Dr. Guy developed an approach to deliver the normal ND4 gene into retinal cells using a virus. But since viruses are designed by nature to infiltrate and take over a cell’s nucleus, the next challenge was how to target the gene into mitochondria. Dr. Guy’s solution was to create an ND4 gene that is delivered to the nucleus, but modified so that the ND4 protein carries a mitochondrial address label. In experimental models, they have found that this approach is safe and effective to replace the ND4 gene and that doing so prevents deterioration of the retinal cells that form the optic nerve. This research demonstrates that when efficiently introduced into mitochondria, normal DNA can correct a biochemical defect in cellular energy production and restore visual function.
“Other research studies have shown that LHON patients who have lost their vision still have some sensitivity to light,” said Dr. Guy. “This indicates that if you can restore the functioning of those cells through gene therapy, those patients could see again.” In conjunction with his research, Dr. Guy explored why only about 50 percent of male patients with the genetic mutation develop LHON. Known for exploring gene therapy as a potential treatment for diseases of the optic nerve, Dr. Guy holds several patents related to mitochondrial gene therapy. He and his team recently advanced their research significantly by demonstrating that the vector (the adeno-associated virus, AAV, with the ND4 gene) was made human-grade and proven safe in experimental models that are closest to the human eye. With the Food and Drug Administration having recently approved the investigational new drug (AAV-ND4 gene), a Phase I trial of the approach will begin in April 2014 and conclude five years later.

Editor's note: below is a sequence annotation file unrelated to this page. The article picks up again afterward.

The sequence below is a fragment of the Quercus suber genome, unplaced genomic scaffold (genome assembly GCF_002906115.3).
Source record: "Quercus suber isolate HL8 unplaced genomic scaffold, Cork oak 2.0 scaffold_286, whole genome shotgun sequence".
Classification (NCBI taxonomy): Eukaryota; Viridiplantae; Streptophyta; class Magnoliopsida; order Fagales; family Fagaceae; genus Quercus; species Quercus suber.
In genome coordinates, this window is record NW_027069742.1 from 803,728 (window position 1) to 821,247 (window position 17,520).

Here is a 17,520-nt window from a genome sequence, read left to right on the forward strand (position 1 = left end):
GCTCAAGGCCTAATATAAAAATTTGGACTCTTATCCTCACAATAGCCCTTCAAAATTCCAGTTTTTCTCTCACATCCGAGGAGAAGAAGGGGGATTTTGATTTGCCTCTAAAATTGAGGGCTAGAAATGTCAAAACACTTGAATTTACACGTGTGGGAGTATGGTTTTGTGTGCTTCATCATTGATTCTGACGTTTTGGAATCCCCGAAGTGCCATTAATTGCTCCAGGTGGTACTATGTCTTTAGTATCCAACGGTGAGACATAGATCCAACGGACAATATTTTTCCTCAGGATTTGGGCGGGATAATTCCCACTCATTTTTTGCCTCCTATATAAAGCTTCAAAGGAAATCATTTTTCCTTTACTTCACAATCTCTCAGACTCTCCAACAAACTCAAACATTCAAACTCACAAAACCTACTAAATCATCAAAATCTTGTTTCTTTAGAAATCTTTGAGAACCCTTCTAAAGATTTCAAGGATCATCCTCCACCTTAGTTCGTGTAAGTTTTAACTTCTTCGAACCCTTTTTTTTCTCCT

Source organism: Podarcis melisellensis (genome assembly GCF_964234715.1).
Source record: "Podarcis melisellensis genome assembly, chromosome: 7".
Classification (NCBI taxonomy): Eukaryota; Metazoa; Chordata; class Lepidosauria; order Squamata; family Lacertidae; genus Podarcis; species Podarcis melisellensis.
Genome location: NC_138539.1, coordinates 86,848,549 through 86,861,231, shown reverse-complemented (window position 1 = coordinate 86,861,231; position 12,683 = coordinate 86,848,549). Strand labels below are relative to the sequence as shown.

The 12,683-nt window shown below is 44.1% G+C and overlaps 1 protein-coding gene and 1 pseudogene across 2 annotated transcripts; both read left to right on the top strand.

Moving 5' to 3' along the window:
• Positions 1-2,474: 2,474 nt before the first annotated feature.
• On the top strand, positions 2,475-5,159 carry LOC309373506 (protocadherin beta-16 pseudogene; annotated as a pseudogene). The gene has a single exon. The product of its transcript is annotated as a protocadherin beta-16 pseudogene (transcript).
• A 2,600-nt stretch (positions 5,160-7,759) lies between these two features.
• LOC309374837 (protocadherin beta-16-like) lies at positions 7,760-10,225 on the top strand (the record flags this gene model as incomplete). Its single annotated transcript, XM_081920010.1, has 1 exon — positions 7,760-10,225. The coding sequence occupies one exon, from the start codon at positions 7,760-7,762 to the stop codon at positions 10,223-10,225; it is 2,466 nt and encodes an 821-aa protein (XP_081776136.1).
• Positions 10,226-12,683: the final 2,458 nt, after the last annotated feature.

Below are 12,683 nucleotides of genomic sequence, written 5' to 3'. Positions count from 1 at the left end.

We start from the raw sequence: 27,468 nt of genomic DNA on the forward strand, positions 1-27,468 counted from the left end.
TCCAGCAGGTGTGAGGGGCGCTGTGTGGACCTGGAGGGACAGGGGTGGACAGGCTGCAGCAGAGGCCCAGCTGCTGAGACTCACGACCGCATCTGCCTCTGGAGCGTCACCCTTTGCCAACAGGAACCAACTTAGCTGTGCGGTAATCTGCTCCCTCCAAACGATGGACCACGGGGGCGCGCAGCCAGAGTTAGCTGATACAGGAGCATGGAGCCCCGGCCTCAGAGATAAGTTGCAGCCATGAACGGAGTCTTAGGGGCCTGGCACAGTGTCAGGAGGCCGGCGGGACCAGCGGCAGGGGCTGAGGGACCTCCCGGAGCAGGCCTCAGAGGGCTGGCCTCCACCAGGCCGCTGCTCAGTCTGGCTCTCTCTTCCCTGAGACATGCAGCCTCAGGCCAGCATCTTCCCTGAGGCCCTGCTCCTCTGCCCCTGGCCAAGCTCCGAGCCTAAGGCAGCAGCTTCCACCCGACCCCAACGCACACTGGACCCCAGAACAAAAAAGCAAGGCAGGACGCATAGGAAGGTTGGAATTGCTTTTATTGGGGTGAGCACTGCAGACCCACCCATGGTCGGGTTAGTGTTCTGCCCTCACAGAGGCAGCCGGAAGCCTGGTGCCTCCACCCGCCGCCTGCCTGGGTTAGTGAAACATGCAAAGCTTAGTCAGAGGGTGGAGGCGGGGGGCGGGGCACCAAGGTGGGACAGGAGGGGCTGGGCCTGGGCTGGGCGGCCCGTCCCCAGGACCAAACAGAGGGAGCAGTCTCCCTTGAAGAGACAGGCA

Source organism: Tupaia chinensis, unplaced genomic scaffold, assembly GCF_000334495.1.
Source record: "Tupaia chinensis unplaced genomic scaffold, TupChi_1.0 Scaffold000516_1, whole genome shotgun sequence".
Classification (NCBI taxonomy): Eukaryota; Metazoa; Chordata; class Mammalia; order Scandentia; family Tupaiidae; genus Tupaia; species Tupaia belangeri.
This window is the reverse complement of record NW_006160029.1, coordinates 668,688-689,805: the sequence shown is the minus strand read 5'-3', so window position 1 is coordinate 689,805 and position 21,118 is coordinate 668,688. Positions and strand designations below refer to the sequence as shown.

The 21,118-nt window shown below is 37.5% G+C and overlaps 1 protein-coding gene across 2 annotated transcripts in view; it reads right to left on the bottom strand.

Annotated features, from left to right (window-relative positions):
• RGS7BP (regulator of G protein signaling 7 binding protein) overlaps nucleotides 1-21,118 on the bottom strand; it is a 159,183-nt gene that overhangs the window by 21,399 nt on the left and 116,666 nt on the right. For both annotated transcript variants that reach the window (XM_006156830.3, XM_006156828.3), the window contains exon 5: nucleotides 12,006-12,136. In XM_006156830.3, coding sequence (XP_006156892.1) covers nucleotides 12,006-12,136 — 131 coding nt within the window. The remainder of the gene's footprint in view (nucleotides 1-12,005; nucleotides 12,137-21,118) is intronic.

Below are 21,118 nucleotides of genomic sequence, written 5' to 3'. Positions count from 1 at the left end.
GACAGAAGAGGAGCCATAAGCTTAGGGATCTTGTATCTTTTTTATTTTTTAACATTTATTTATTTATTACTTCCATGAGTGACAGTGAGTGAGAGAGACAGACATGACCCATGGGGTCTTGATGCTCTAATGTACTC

Louise Wideroff, PhD, a program director in the NEI Division of Extramural Research, stated, “The continuing progress in this research—especially its movement from the lab into human trials—is cause for excitement and optimism, not only for families with LHON but for families affected by other mitochondrial disorders.”
Immune System Targets Diseased Blood Vessels
A new report published online in The FASEB Journal may lead the way toward new treatments or a cure for proliferative retinopathies. Specifically, scientists have discovered that the body’s innate immune system does more than help ward off external pathogens. It also helps remove sight-robbing abnormal blood vessels, while leaving healthy cells and tissue intact. This discovery is significant as the retina is part of the central nervous system and its cells cannot be replaced once lost. Identifying ways to leverage the innate immune system to “clean out” abnormal blood vessels in the retina may lead to treatments that could prevent or delay blindness, or restore sight.